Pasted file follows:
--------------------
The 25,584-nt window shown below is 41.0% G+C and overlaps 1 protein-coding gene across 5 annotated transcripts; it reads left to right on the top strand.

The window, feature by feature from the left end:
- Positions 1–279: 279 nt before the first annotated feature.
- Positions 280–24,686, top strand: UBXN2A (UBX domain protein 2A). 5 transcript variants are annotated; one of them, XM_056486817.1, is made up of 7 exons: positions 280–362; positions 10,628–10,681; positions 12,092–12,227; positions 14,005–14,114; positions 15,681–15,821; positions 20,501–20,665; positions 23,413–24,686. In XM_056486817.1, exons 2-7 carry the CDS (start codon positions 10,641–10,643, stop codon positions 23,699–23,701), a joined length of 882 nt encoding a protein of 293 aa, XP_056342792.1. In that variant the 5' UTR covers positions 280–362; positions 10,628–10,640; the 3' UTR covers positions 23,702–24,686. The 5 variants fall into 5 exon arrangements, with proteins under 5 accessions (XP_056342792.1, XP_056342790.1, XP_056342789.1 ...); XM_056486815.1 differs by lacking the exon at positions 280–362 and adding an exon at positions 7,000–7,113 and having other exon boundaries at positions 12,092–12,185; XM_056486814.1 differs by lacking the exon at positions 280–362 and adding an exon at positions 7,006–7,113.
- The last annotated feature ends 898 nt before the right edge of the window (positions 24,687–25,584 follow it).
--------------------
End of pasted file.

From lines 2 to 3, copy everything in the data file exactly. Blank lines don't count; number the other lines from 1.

The window, feature by feature from the left end:
- Positions 1–279: 279 nt before the first annotated feature.